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To flee or not to flee

Stay home amid a dusty, noisy remodel or face the cost and hassle of moving out?

February 04, 2007|Chip Jacobs | Special to The Times

BY all accounts, Peter Kisich is no thrill seeker. The marketing executive from Pasadena is a family guy with a stable lifestyle and no interest in bungee jumping or other risky endeavors.

A few years ago, however, he and his wife did what others might deem chancy as they prepared to remodel their 1930 Mediterranean home for a roughly $60,000 face-lift.

First, they appointed themselves general contractors. Then they decided their family would stay put for three months of construction bedlam rather than pack up for a rental. Horror stories about burly construction men walking in on intimate moments or inch-thick dust everywhere didn't scare them away.

Although it was the punk group the Clash that first sang "Should I Stay or Should I Go?," it's remodeling homeowners who have to face the music.

"People were intrigued by our decision to stay," Kisich said. "At the beginning, when we were scheduling everything, it was a little bit crazy. But it's expensive moving out, and I'm a hands-on type of guy. We also have two kids, and we didn't want the remodel to destroy our daily lives."

So they remained, sealing off the part of the 3,100-square-foot house where subcontractors framed a new family room, updated the kitchen and rejiggered the service porch. The Kisiches could still use their bedrooms, and a microwave and refrigerator moved into the dining room became a makeshift kitchen. The vamping worked -- the construction was on the backside of the house the family could avoid, yet Kisich was on hand to keep an eye on things.

Facing a similar situation, Matthew and Mariana Dalany took the opposite tack. They fled the chaos for temporary digs while their house in southwest Pasadena underwent refurbishing and expansion. Their 1913 California bungalow lacked enough bedrooms, and the family craved a better kitchen, a dedicated office, a new powder room and a master bedroom suite.

Mariana Dalany said her family moved out so they could maintain their morning routine of getting the kids off to school before she and her husband dashed off to work -- an idea that would seem farfetched with a brigade of strangers cradling nail guns and circular saws in their midst.

After the fact, she stands by her decision.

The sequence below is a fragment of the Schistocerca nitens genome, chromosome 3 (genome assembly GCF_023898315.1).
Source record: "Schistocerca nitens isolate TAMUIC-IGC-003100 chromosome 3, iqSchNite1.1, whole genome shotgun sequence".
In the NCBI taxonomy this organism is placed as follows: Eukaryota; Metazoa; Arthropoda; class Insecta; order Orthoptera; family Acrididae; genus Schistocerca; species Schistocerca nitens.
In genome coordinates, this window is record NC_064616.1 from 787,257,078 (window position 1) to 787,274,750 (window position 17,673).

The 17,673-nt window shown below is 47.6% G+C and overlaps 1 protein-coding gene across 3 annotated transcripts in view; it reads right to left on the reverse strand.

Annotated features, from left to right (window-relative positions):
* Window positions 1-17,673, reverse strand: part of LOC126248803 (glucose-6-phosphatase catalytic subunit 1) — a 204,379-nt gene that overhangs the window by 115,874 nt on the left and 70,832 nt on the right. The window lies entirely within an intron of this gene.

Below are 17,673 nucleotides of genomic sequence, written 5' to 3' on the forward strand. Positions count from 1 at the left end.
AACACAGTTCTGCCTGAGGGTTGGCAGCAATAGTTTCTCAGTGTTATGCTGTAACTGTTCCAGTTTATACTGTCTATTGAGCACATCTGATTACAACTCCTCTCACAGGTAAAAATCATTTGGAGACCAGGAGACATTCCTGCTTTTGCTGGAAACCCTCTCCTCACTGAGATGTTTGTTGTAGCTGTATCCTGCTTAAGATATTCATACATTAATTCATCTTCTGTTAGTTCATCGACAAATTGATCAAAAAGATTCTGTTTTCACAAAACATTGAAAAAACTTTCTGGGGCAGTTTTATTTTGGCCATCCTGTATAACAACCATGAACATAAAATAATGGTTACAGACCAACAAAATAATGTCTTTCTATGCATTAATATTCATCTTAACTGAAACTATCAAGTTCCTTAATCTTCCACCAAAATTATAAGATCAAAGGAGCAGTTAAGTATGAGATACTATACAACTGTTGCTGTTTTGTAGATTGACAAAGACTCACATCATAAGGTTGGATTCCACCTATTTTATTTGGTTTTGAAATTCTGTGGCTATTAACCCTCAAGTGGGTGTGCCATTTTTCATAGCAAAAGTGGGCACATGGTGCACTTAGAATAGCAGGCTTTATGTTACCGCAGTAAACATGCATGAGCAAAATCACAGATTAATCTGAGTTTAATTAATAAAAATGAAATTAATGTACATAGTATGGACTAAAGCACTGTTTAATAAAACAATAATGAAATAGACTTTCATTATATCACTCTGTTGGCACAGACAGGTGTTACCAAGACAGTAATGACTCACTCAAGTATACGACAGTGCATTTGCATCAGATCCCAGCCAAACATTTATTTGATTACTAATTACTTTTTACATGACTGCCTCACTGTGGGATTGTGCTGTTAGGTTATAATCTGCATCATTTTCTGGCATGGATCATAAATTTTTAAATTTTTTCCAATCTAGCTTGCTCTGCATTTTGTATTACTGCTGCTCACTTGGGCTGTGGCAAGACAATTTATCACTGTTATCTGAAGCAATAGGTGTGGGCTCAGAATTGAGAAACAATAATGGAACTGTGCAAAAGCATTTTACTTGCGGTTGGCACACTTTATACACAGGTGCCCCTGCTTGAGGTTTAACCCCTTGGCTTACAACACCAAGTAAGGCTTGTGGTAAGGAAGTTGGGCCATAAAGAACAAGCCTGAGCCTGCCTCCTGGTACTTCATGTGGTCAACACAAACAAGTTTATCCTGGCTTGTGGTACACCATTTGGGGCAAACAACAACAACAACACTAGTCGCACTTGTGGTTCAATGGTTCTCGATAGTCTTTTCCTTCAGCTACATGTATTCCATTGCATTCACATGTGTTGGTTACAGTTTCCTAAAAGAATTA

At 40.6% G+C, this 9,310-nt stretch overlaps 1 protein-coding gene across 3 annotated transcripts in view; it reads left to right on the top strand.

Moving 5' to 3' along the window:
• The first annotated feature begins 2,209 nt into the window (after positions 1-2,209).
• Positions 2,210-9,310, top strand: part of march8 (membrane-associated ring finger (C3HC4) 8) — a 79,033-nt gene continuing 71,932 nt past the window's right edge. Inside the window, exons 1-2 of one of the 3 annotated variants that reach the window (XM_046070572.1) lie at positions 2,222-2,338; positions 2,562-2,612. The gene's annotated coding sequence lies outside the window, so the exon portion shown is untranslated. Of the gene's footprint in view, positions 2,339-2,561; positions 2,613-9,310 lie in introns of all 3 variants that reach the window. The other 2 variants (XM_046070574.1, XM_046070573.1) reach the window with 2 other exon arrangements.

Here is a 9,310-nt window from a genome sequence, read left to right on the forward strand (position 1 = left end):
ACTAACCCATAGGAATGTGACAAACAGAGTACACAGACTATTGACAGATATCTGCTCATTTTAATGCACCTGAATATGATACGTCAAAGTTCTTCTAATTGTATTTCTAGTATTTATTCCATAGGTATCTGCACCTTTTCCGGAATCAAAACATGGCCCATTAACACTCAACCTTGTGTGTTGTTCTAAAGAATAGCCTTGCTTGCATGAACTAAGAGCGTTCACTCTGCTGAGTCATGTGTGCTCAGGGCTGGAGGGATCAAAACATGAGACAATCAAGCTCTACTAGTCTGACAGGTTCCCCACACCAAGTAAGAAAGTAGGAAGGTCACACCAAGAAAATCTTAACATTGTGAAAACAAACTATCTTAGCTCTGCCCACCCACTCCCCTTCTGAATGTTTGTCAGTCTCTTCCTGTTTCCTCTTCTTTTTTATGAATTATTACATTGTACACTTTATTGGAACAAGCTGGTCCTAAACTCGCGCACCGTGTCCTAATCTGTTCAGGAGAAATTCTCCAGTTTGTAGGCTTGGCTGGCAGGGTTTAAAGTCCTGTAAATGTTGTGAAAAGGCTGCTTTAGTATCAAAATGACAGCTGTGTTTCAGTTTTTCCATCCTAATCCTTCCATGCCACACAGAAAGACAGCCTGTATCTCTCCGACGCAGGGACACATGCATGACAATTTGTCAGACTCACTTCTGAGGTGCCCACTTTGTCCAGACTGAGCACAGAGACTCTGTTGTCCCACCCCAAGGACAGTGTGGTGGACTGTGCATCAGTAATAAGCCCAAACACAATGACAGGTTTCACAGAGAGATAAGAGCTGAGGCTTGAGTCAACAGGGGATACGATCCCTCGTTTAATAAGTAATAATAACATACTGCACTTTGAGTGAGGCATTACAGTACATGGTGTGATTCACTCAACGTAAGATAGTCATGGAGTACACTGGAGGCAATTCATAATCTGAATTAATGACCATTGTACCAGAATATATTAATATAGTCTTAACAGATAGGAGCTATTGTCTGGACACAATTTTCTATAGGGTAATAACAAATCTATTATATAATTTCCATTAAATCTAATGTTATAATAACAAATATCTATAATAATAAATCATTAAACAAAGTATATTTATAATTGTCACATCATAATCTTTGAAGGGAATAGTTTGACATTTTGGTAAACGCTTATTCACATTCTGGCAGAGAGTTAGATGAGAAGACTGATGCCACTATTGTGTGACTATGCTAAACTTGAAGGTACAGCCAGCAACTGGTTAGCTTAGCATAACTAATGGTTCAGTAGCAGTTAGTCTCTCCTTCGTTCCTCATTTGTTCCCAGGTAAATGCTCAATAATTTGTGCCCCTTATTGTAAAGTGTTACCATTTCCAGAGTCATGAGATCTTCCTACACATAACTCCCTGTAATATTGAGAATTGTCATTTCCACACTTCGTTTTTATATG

"We could see by the amount of work that we couldn't have lived through it," Dalany said. "I was sad because I wasn't in my house, but I don't think we missed anything by not staying."

The Dalanys rented a furnished two-bedroom condo across town that no one would mistake for the Ritz-Carlton for about $2,500 per month.

Cooking smells from other apartments wafted into their unit. False fire alarms frightened the children. The common-area Jacuzzi that seemed so cool at first lost its novelty. Homesick at Christmas, they decided to skip buying a tree and instead decorated a fake ficus.

The family missed being in their own home, a place they valued for its "peace and history," Dalany said. "But I do think it went faster because we weren't there. The contractor would really have had to work around us."

The family bankrolled the estimated $300,000 update by refinancing their longtime home. The costs of temporarily relocating from the home for six months seemed paltry to Dalany in light of its appreciation.

The rule of thumb, experts say, is that if it's a large, disruptive project and you can afford to leave, grab your suitcases. With an uninhabited residence, crews typically can start earlier, work later, crank up noisy equipment without worrying about residents' eardrums and don't have to devote time to daily debris cleanups.

There are other benefits to leaving it all behind, as well: no anguishing when laborers inadvertently knock out the utilities and no need to safeguard against open trenches, dropped nails and other yellow-tape hazards.

Big trade organizations don't compile statistics on whether it's cheaper to leave or stick it out in a building zone, partly because there are so many variables.

However, Scott Sterling, a Northridge-based general contractor whose family has been in the business since the 1920s, knows what experience has taught him. Remodeling an occupied home can tack on as much as 10% to 15% to the total cost compared to a vacated one.

He wishes all his clients would leave, even if it's a hassle for people with kids, pets and an otherwise full life to relocate.

"Looking back on my career, there were times when I should have told people they had to go," Sterling said.

"Another problem: When the owner is there, they see every tile that goes in, every stroke of paint, and they have this perception that the job isn't moving as fast as it really is."

Recently, Sterling said Valley clients insisted that there could be no jackhammers or other loud sounds during the midmorning because it was naptime for their toddler.

Until the family packs up, which it plans to do during the heaviest construction, demolition and waste hauling are sporadic.

"What am I supposed to do?" Sterling asked. "Get Nerf shovels?"

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